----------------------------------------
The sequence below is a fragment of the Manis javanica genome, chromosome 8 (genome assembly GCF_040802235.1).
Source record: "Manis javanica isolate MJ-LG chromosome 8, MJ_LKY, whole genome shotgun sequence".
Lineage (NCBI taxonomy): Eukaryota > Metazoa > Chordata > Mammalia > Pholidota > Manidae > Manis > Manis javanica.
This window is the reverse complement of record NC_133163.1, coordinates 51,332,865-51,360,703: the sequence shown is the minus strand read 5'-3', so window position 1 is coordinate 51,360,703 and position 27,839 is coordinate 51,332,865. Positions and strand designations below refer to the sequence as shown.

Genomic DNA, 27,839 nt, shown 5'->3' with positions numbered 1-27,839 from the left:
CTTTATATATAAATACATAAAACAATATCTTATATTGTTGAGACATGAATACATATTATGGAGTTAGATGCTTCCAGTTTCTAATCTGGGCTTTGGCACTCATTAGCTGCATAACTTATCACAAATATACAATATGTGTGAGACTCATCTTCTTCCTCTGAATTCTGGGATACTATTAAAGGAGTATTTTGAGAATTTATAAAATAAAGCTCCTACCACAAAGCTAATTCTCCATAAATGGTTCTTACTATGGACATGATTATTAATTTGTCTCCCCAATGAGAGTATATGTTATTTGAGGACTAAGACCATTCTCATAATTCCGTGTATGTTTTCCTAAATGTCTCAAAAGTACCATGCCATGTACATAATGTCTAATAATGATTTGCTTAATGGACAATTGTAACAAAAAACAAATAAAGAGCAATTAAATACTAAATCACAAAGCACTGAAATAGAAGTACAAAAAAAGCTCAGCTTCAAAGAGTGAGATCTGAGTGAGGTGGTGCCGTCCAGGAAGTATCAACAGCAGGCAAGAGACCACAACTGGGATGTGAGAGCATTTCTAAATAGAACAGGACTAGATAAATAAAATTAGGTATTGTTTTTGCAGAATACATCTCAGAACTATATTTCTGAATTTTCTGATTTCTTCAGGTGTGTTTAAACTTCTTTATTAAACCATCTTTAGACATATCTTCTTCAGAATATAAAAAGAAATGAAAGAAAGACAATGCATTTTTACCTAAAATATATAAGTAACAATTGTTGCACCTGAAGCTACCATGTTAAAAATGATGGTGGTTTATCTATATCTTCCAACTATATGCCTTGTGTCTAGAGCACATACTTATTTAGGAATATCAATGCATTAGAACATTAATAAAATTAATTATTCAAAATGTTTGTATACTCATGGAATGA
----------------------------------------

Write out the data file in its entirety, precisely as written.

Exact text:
The sequence below is a fragment of the Manis javanica genome, chromosome 8 (genome assembly GCF_040802235.1).
Source record: "Manis javanica isolate MJ-LG chromosome 8, MJ_LKY, whole genome shotgun sequence".
Lineage (NCBI taxonomy): Eukaryota > Metazoa > Chordata > Mammalia > Pholidota > Manidae > Manis > Manis javanica.
This window is the reverse complement of record NC_133163.1, coordinates 51,332,865-51,360,703: the sequence shown is the minus strand read 5'-3', so window position 1 is coordinate 51,360,703 and position 27,839 is coordinate 51,332,865. Positions and strand designations below refer to the sequence as shown.

Genomic DNA, 27,839 nt, shown 5'->3' with positions numbered 1-27,839 from the left:
CTTTATATATAAATACATAAAACAATATCTTATATTGTTGAGACATGAATACATATTATGGAGTTAGATGCTTCCAGTTTCTAATCTGGGCTTTGGCACTCATTAGCTGCATAACTTATCACAAATATACAATATGTGTGAGACTCATCTTCTTCCTCTGAATTCTGGGATACTATTAAAGGAGTATTTTGAGAATTTATAAAATAAAGCTCCTACCACAAAGCTAATTCTCCATAAATGGTTCTTACTATGGACATGATTATTAATTTGTCTCCCCAATGAGAGTATATGTTATTTGAGGACTAAGACCATTCTCATAATTCCGTGTATGTTTTCCTAAATGTCTCAAAAGTACCATGCCATGTACATAATGTCTAATAATGATTTGCTTAATGGACAATTGTAACAAAAAACAAATAAAGAGCAATTAAATACTAAATCACAAAGCACTGAAATAGAAGTACAAAAAAAGCTCAGCTTCAAAGAGTGAGATCTGAGTGAGGTGGTGCCGTCCAGGAAGTATCAACAGCAGGCAAGAGACCACAACTGGGATGTGAGAGCATTTCTAAATAGAACAGGACTAGATAAATAAAATTAGGTATTGTTTTTGCAGAATACATCTCAGAACTATATTTCTGAATTTTCTGATTTCTTCAGGTGTGTTTAAACTTCTTTATTAAACCATCTTTAGACATATCTTCTTCAGAATATAAAAAGAAATGAAAGAAAGACAATGCATTTTTACCTAAAATATATAAGTAACAATTGTTGCACCTGAAGCTACCATGTTAAAAATGATGGTGGTTTATCTATATCTTCCAACTATATGCCTTGTGTCTAGAGCACATACTTATTTAGGAATATCAATGCATTAGAACATTAATAAAATTAATTATTCAAAATGTTTGTATACTCATGGAATGA